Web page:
Personal Smartphones in Primary School: Devices for a PLE?

Personal Smartphones in Primary School: Devices for a PLE?

Beat Döbeli Honegger (University of Teacher Education Central Switzerland, Switzerland) and Christian Neff (Primary School Goldau, Switzerland)
DOI: 10.4018/978-1-4666-2467-2.ch013
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Abstract

This paper describes the goals and first results of an ongoing two year case study in a European primary school (5th primary class) where the teacher and all students were equipped with a personal smartphone. Students are allowed to use phone and internet services at no charge and to take home their smartphones after school. In this project the students have access to an internet connected computing device which can be used for reading, writing, calculating, drawing, taking photos, listening or recording audio, and communicating. Does this setting help to achieve the goals of the official school curriculum? How do personal smartphones in primary school influence teaching and learning, especially weekly planning (“Wochenplanunterricht”) and learning outside school? The paper describes the planning and introduction phase of the project as well as first best practice examples of using personal smartphones in and out of school after five months of use. The authors provide qualitative data from questionnaires with students and parents and quantitative data of phone and internet use. To date the results help to formulate specific research questions for further research and they encourage enlarging the case study to several classes in the near future.
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Introduction

Switzerland is on its way into the information society. In recent years Switzerland was number one worldwide regarding per capita expenditure for ICT (IDA IG, 2008) and in 2009 it was ranked 8th worldwide in the ICT development index of the International Telecommunication Union (ITU, 2009). This high ICT saturation also applies to mobile phones and especially to teenagers and mobile phones. In Switzerland teenage ownership of mobile phones is comparable to its neighbouring country Germany, where 86% of 12/13 year old teenagers own a mobile phone (MPFS, 2008). As in other countries (OECD, 2005) this high overall ICT saturation contrasts with a relatively low use of ICT in Swiss schools. Swiss School ICT administrators mention four main reasons why Swiss teachers do not use ICT in class more often (Barras & Petko, 2007):

  • 70.5% mention a lack of competences among teachers to use ICT in class.

  • 63.8% say that there are not enough devices available in class for learners.

  • 59.3% mention lack of time among teachers to prepare lessons with ICT or exploring the possibilities of the internet for school use.

  • 57.5% see a motivational problem among teachers to integrate ICT in class.

So in spite of a high overall ICT saturation in Switzerland the second most mentioned reason for not using ICT in class more often is lack of hardware among learners. This leads to a paradoxical situation: More and more learners in Switzerland own mobile internet-capable multimedia devices, but are not allowed to bring them to class. In the past two years several Swiss school districts have banned mobile phones from school or are planning to do so.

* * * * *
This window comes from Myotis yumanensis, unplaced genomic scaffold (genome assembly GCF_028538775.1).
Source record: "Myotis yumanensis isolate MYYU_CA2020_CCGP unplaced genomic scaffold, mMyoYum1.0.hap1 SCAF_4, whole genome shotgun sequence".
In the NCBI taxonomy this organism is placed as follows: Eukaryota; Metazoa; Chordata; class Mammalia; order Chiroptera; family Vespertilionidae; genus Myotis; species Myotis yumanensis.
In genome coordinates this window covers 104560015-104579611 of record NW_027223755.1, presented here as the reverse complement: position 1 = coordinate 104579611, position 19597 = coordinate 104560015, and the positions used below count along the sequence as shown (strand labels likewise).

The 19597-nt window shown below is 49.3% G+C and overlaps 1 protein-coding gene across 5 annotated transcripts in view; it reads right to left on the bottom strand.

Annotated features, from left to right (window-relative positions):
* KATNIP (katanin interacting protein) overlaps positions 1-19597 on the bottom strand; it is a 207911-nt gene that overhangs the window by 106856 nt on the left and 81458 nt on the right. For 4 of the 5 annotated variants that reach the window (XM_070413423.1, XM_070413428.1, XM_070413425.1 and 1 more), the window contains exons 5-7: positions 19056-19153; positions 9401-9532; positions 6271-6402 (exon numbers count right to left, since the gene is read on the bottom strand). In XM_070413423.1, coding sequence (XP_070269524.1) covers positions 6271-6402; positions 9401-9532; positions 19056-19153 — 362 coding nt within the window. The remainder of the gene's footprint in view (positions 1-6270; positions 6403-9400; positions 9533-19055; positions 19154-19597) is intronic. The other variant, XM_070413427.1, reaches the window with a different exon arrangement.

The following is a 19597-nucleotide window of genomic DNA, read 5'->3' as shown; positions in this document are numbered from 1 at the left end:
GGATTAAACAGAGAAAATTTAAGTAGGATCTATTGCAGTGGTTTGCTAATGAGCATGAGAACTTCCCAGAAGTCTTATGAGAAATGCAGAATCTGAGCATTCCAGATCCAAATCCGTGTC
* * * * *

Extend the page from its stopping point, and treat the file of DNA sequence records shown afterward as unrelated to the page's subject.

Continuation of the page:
Because the technological development continues, one can assume that in five years from now 90% of the 12/13-year olds will own smartphones. The pilot project described in this paper has been started to show that there is another way of dealing with smartphones than banning them from school and to gain experience with the learners’ personal mobile internet.

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The Idea Behind The Goldau Iphone Project

In a two year pilot project all 17 students of a 5th grade class in Goldau received a personal smartphone (Apple iPhone 3G) in fall 2009, which they could take home and use outside of school after an introductionary eight week phase. The students are allowed to use phone and internet services free of charge. For at least two years the students have anytime and anywhere a device at their disposal for reading, writing, calculating, drawing, taking pictures, listening to music, recording sound, making phone calls as well as browsing the internet and communication via various channels. While using the device in and out of school, the students shall learn to use the smartphone as part of their personal learning environment. The students have to learn to deal with ubiquitous computing and internet in an emancipated manner.

The project has been initiated by the Institute for Media and School (IMS) at the University of Teacher Education Central Switzerland (PHZ). Devices and communication costs are sponsored by Swisscom, the largest Swiss telecommunication company. It is assured that neither the local school nor parents or students have to pay anything during the two year project period.

Up to now this project seems to be the first long term smartphone project in Europe, where the learners are allowed to take the devices home. The project can be seen in the perspective of Alan Kay as an implementation of his dynabook vision of 1972 (Kay, 1972), where he proposed personal internetworked computers for “children of all ages”. The project combines aspects of one-to-one learning (Sharples et al., 2005; Chan et al., 2006), handhelds in education (Soloway et al., 2001; Norris & Soloway, 2004) and mobile learning (Sharples, 2005; Pachler & Bachmair, 2010).

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